As Minnesota Rep. Michele Bachmann prepares for the Iowa caucuses Jan. 3, her campaign is hoping what she lacks in popular support she may make up with her campaign organization in the state.
Much of the coverage of the race has revolved around candidates' standing in the polls. But the caucuses tend to be much more of a test of a candidate's organizational strength, rather than a popularity contest. The caucuses will be the first voting of the 2012 GOP presidential nomination process to determine who will take on President Obama next year.
University of Iowa political science professor Tim Hagle said Bachmann's relatively strong Iowa campaign operation positions her to get her message to the right people. If 2008 is any indication of what's to come this election cycle, about 1 in 5 registered Iowa Republicans will participate.
"She can rely on that organization that she had in place even by mid-August and has built on it to a certain extent because she's had to go back to a variety of grassroots, retail politics sorts of activities that she's really very good at, that she's probably going to have a pretty strong organization that she can draw on to make sure that people turn out for the caucuses and that could very well help her," he said.
Having an early organizational advantage will be even more valuable this time around because the caucuses have been moved up a full one month from the last presidential election, leaving everyone with less time to orchestrate a strong caucus showing. And for Bachmann, a strong finish is required to re-energize her fledgling campaign.
At a stop last month in Webster City, Bachmann shook hands and posed for pictures as her campaign staff circulated clipboards to get names and contact information of the people who came to see her.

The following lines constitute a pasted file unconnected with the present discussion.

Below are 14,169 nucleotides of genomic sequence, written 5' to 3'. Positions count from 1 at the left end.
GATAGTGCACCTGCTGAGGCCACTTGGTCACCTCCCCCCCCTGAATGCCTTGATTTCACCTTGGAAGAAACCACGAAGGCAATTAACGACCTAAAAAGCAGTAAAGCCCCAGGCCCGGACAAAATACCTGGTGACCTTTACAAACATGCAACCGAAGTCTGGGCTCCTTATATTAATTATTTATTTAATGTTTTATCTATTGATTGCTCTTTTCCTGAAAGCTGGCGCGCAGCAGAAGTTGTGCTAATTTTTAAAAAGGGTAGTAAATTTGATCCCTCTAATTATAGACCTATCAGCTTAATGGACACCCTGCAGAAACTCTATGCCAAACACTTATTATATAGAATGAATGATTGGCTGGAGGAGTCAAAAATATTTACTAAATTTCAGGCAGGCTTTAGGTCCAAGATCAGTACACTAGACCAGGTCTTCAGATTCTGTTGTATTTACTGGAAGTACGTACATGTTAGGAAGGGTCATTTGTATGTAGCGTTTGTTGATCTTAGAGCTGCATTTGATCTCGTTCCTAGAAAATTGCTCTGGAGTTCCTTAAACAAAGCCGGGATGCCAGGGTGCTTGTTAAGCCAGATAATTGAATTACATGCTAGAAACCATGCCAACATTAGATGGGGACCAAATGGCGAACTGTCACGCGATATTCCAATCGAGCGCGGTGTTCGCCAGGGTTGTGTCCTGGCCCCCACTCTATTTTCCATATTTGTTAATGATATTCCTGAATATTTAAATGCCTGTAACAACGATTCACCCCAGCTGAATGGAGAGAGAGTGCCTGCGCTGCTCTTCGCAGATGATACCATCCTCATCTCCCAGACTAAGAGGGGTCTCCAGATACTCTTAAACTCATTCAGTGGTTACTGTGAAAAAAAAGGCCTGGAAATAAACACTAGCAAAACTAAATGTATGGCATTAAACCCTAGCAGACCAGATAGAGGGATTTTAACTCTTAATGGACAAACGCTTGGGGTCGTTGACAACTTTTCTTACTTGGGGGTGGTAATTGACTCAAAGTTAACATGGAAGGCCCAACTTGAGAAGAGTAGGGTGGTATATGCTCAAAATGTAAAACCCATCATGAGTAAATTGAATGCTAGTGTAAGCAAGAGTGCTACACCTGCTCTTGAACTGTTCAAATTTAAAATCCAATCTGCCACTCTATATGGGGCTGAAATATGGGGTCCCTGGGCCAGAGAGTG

Bachmann is beefing up her staffing in Iowa with caucus experts. Some of the same people who helped former Arkansas Gov. Mike Huckabee score a surprise 2008 Iowa win are now working for her campaign in the state.
Compared to Bachmann, Ron Paul and Rick Santorum, the front-runners in most polls are all relatively disorganized in Iowa, Hagle said.
"The folks that seem to be riding high in the polls both nationally and even here in Iowa, seem to be the ones that don't have a really strong ground game (in Iowa)," he said.
A good example is Newt Gingrich. The former house speaker has shot to the top of national polls in recent weeks, but two weeks ago following a candidates' forum in Des Moines he acknowledged his Iowa organization needed some major additions.
"If we were having the caucus tonight we wouldn't be ready," he said. "They don't have the caucus tonight. We'll have five to seven offices in the very near future, one of which I'm proud to announce is going to be in Iowa City and I think will be a lot of fun."
More than two weeks later, Gingrich has just one Iowa office. It's in Des Moines.
Bachmann is taking a different approach, said Drake University political science professor Dennis Goldford.
"What Bachmann is doing is attempting to become Huckabee 2.0, that is, she's pursuing the conservative evangelicals," he said.
Unlike many of the GOP candidates, Goldford said, no one disputes Bachmann is a true conservative. He said she has a different hurdle with evangelicals.
"They also ask the question, 'Is she electable?'" Goldford said. "And that's the main problem she has."
To counter electability concerns, Bachmann is arguing that Republicans are virtually guaranteed victory in next year's presidential election, and that conservatives should jump at the chance of nominating one of their own; someone like her.
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